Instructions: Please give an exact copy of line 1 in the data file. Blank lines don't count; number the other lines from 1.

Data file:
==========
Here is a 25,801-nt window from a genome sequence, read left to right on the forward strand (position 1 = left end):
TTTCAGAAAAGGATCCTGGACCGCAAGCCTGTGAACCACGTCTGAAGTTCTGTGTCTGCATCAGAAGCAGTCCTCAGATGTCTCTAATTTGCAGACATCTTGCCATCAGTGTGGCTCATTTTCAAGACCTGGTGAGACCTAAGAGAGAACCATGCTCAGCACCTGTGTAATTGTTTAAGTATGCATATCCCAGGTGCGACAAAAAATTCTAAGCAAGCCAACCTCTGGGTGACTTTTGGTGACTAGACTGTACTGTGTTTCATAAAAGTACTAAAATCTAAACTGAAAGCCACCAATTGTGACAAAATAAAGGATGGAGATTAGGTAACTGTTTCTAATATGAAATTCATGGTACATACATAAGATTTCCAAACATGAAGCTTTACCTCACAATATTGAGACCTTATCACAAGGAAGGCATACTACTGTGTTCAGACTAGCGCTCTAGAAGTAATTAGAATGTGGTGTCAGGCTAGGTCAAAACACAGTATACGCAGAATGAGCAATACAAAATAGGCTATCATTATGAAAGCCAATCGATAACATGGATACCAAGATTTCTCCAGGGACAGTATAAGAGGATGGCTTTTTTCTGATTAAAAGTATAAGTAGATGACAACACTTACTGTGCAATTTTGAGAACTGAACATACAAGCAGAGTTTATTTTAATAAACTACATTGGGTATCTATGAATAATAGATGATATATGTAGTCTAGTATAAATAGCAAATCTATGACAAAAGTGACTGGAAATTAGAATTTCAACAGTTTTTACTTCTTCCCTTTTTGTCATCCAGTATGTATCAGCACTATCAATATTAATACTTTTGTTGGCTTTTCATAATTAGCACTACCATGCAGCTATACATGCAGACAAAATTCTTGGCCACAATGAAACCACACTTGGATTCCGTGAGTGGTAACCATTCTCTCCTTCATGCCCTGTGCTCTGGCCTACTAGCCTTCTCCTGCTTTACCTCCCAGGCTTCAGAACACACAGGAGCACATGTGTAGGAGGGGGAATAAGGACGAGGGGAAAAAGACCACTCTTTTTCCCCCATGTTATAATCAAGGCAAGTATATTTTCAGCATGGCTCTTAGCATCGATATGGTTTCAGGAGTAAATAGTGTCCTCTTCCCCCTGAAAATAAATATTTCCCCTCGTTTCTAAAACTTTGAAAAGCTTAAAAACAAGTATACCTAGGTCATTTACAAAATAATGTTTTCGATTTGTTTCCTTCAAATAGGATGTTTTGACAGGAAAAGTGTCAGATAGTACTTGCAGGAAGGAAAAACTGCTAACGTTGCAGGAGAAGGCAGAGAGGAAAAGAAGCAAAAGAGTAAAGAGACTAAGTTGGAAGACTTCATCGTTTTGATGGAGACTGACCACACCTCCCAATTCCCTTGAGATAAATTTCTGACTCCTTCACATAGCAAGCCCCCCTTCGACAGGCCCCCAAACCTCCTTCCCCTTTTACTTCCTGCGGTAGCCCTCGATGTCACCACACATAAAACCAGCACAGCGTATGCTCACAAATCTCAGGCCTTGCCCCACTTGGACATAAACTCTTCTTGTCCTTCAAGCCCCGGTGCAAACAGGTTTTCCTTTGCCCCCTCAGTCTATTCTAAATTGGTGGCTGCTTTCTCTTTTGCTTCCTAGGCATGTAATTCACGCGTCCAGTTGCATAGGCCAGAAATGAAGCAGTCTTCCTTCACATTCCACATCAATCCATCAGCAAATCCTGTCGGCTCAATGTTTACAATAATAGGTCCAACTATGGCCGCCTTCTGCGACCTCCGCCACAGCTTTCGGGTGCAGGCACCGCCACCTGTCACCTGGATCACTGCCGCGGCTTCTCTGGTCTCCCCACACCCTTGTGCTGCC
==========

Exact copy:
Here is a 25,801-nt window from a genome sequence, read left to right on the forward strand (position 1 = left end):